“We’re becoming more diverse and we want to make sure we are equitable and inclusive for each and every one of our students,” said Superintendent Marie Wiles. “This is one way to make sure the work continues.”
The GCSD student population is currently 75 percent white and 25 percent students of color — a large shift from the past 20 years, Wiles said — with a growing number of English language learners and economically disadvantaged students.
Seema Rivera, president of the Guilderland Board of Education, said a review of school district data showed that there was a test score gap between students of color and white students — a nationwide phenomena stemming from systemic racism, studies show. Rivera calls the disparities opportunity gaps rather than achievement gaps.
“We’re looking at whether that is happening because the right support systems weren’t in place,” River said. “We’re not looking at it in a bad way, but are drawing more attention to what we could be doing here.”
The education board also found numerous incident reports about racism that students of color experienced in the school.
The opportunity gap in tandem with the incident reports further mobilized the district to concentrate resources into a full-time position to support students of color.
The role of the DEI coordinator will be primarily student advocacy and support. Wiles said the coordinator will also take a lead on evaluating an equity audit the school district is pursuing, reevaluating district policies and practices to better support diverse students and aiding the district to diversify its workforce to better reflect its student population.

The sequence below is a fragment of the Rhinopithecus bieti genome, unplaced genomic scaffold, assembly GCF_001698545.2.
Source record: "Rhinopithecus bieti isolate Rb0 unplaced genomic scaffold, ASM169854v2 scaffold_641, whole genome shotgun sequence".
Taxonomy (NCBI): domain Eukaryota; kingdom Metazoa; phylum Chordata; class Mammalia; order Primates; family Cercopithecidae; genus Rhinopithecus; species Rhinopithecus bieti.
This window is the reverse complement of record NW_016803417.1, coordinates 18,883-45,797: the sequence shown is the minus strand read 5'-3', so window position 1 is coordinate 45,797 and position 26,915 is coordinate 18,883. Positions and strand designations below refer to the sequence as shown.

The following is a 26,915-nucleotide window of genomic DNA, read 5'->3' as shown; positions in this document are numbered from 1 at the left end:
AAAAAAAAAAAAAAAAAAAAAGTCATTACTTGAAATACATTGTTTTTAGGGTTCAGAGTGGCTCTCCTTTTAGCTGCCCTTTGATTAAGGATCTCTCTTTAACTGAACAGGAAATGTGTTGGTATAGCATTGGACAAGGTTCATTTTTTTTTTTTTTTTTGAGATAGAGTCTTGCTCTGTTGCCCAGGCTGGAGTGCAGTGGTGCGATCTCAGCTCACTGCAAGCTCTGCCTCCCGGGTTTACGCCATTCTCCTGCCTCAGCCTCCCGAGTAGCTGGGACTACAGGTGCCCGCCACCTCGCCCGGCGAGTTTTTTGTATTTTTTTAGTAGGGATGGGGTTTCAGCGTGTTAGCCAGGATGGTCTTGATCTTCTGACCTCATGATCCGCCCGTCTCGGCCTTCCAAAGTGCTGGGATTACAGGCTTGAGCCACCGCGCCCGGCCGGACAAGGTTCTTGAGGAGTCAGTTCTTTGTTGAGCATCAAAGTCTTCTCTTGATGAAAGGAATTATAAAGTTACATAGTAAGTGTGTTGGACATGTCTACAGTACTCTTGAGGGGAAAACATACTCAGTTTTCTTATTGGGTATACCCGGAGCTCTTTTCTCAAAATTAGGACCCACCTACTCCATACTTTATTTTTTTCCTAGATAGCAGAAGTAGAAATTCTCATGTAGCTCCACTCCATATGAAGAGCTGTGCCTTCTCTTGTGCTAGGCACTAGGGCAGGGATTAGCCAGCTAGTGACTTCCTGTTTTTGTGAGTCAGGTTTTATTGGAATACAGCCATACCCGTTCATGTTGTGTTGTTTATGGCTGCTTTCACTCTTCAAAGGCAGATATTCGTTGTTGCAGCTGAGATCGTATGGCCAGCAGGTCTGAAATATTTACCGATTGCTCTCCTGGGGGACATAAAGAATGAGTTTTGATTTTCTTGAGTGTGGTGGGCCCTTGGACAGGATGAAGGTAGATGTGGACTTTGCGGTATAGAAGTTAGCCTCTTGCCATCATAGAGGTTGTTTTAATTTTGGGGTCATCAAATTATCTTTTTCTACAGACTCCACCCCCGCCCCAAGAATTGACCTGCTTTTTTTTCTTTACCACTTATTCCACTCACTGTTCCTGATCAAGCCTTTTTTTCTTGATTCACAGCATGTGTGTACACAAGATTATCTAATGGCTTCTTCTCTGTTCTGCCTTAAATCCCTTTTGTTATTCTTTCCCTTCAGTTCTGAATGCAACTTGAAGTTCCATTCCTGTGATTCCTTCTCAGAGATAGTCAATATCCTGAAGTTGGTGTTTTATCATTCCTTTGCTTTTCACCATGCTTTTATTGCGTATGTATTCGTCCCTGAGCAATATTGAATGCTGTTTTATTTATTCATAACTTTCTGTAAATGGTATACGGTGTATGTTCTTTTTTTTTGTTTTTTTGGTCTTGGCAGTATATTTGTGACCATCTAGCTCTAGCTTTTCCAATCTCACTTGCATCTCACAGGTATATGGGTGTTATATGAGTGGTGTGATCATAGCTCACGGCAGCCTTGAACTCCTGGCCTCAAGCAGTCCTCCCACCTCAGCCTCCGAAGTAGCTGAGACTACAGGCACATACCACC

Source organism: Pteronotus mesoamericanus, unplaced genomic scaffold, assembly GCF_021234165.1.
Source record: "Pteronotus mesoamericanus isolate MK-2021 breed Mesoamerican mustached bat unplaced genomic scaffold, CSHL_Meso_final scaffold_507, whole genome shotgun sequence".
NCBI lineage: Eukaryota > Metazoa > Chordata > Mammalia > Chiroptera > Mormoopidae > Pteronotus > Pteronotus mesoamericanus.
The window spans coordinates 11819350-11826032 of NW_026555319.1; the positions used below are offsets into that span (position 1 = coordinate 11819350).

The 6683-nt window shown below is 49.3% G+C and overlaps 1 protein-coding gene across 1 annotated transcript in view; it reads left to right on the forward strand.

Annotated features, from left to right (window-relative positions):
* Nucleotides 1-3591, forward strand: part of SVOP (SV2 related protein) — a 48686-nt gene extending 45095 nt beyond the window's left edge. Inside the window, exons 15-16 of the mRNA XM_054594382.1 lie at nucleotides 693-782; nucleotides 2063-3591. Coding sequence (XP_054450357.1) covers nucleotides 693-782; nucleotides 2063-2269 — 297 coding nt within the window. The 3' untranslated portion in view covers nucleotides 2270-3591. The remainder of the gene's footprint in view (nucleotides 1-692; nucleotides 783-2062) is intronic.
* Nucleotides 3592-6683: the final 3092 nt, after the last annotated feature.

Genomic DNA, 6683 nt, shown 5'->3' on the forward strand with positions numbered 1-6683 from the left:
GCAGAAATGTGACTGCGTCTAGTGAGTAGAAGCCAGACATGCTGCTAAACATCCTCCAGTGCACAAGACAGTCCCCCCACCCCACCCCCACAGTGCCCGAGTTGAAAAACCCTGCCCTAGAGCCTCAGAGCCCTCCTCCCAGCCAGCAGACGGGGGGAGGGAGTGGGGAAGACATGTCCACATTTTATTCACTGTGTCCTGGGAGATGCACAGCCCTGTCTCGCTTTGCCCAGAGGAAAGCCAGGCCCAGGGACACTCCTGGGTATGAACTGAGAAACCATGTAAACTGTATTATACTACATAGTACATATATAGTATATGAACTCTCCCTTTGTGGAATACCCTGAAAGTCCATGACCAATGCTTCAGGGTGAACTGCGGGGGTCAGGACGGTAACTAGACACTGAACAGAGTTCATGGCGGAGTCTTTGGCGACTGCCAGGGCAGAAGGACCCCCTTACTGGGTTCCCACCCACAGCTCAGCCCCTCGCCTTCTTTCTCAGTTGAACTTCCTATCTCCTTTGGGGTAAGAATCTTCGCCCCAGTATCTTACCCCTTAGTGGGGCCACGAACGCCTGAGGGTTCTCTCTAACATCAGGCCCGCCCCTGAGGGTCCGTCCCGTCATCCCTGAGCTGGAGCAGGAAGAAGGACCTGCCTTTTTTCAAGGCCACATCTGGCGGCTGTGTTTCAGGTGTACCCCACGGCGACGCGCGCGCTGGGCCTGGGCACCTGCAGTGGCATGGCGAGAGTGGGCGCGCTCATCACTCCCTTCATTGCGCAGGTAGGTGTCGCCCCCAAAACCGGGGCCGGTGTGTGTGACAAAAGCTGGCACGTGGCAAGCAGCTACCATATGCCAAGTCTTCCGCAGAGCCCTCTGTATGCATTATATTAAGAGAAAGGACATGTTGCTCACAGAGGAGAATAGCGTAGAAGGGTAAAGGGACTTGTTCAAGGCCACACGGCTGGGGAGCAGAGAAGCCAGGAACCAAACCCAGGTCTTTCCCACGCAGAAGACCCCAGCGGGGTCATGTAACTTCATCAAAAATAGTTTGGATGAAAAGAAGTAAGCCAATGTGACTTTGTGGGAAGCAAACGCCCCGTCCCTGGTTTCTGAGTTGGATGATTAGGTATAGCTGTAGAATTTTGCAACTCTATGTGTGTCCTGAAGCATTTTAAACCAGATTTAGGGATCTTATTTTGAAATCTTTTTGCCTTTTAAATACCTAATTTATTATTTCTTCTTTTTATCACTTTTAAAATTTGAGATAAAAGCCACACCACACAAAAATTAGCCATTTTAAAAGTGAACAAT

“Overall, this would be a person who would have as a primary objective the success of all students,” Wiles said.
Guilderland residents approved the $105 million budget by nearly 70 percent this week, and Wiles said there was a strong level of support for the coordinator position. It appears that Niskayuna Central School District is the only other suburban school district in the Capital Region with a similar position, a chief equity officer established in 2019.
However, the newly proposed position did not come without some backlash from the community, too.
“There’s definitely been some pushback from when we first started this work,” Rivera said, adding that some residents didn’t understand the need for DEI work and questioned whether racism existed at Guilderland.
“There was a learning piece,” she said. “But the last few board meetings, we had a lot of letters of support.”
This content was originally published here.